Initially we were approached by an existing long-term client who wanted to expand their investment portfolio. We had helped them finance their investment property purchases in the past, so we were confident we could assist them with their next step up the property ladder.
In this case the client had bought a property at auction. We were told on the day of the auction that they were bidding on a property that was quite unusual. Firstly, it came with three income sources – the main house and two granny flats, which each generated a rental return.
However, the main dwelling had extensive fire damage, which required substantial repair and meant the rental income would be reduced. Furthermore, the two granny flats were rented out, but they were in poor condition.
The extensive damage to the main house presented a unique challenge in that the home was uninsurable.
We were advised that after the renovation work on the whole property, including the two granny flats, the combined property would be able to return a yield of more than 15%, which, based on the $1.3m purchase price, would amount to $3,750 per week in rental income.
However, the damaged condition of the property meant that the client could not obtain adequate insurance. Without insurance, lending would be impossible as no lender would be able to take the property as security.
As the client only discovered the property and became interested in it on the actual auction day, they were unable to confirm other details with the local council, such as whether the current granny flat approval was still relevant, and whether acquiring an Occupation Certificate for a fire-damaged property would be possible.
This was quite a complicated deal with many different aspects to consider, so we consulted with the client’s lawyer and came up with a few workable options to ensure funding could be achieved. The options we presented were to:
- delay settlement for three months
- obtain a permit from the vendor to allow workers to finish the renovation and ensure that the property was compliant and could be issued with an Occupation Certificate prior to settlement of the purchase
The vendor ultimately agreed with these conditions and the sale was able to proceed.
The property was purchased under auction conditions in section 66W, without the cooling-off period, after the auction had been passed in. Although our client had made the highest bid, the vendor chose not to sell at the auction.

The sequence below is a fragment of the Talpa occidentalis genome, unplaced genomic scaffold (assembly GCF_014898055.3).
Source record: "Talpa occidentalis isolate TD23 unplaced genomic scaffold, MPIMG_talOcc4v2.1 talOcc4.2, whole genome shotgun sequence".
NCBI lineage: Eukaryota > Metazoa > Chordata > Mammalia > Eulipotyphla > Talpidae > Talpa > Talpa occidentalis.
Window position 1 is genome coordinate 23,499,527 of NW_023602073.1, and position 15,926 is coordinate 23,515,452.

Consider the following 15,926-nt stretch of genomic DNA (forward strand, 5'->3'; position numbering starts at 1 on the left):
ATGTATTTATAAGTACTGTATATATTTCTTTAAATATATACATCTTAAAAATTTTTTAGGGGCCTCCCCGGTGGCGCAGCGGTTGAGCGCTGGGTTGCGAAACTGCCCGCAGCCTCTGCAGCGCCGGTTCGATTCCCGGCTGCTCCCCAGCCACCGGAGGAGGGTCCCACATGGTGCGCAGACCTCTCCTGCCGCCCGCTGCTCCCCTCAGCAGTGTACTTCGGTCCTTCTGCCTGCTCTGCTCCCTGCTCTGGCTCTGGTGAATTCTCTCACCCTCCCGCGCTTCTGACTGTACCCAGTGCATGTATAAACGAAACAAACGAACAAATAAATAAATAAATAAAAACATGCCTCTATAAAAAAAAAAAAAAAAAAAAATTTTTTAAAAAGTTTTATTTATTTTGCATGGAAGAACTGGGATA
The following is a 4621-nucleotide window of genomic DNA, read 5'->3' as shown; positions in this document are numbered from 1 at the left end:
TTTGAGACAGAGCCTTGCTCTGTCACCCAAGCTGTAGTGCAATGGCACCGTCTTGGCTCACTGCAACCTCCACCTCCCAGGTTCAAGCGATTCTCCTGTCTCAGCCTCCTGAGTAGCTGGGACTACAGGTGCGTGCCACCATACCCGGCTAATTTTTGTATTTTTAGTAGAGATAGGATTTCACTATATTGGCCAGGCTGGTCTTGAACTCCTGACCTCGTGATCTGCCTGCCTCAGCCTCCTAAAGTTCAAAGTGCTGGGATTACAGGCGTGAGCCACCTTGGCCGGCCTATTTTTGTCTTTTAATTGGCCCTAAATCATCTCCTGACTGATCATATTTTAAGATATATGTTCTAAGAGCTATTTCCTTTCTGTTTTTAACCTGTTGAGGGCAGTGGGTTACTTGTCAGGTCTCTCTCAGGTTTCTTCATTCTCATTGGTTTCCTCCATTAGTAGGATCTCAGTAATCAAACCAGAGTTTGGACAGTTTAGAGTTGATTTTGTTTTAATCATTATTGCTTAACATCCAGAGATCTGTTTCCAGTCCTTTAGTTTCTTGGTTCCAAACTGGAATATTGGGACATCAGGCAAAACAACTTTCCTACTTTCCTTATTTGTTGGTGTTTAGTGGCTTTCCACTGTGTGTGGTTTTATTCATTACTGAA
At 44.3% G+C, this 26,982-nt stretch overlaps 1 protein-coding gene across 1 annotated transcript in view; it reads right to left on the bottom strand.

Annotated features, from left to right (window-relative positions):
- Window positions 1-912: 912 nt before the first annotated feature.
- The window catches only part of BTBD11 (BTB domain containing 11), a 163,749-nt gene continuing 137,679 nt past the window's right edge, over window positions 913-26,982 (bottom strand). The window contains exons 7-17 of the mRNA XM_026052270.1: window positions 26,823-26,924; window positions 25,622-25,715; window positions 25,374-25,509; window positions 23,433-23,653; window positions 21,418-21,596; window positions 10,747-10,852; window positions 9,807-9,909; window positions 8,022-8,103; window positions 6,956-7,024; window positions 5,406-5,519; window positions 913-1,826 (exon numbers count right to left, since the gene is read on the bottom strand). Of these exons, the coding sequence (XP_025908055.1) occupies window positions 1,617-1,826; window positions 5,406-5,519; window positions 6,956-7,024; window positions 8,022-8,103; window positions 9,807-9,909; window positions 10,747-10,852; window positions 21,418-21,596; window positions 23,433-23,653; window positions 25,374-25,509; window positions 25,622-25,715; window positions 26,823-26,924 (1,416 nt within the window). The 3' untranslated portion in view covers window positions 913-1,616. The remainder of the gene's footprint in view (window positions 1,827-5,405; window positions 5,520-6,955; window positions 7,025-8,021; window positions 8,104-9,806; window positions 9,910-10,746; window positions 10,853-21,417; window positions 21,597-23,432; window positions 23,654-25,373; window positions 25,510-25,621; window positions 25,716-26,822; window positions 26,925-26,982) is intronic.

On the same day that the auction was passed in, our client and the vendor agreed to proceed with the sale with a number of conditions, including delayed settlement for three months, the right of our client to access the property prior to settlement to complete the renovation work, and permission to liaise with the authorities (such as fire engineers, council certifiers and builders) on behalf of the vendor.
The damaged condition of the property meant that the client could not obtain adequate insurance. Without insurance, lending would be impossible
By structuring the deal in this way, getting building insurance was achievable as the delayed settlement made it possible for the property to be fully renovated and receive occupational certification prior to our client officially taking ownership.
The risk with this type of arrangement was that the client could have invested money in repairs and renovations and then been unable to secure finance. This made this arrangement low-risk for the vendor but higher-risk for our client. However, as our client was confident they could see the real value of the property, they were happy to proceed.
The big advantage was that after the renovation the valuation came in $300,000 higher than the original purchase price, which made securing finance far easier.
With the above strategy we were able to get the property renovated and updated to code requirements well before settlement, which allowed us to secure finance for our client with a traditional bank.
Thinking outside the box is crucial when looking for lending solutions. As a broker, we are the client’s trusted ally, so we cannot be afraid of speaking to other associates and service providers of the client to gain an in-depth understanding of their situation, and their rights and responsibilities, when the scenario is challenging.
We should also never hold back on negotiating in the client’s best interest when things seem impossible. It’s always worth being honest and speaking to your BDMs about any tricky scenario you may have, as solutions may present themselves in ways you haven’t considered.
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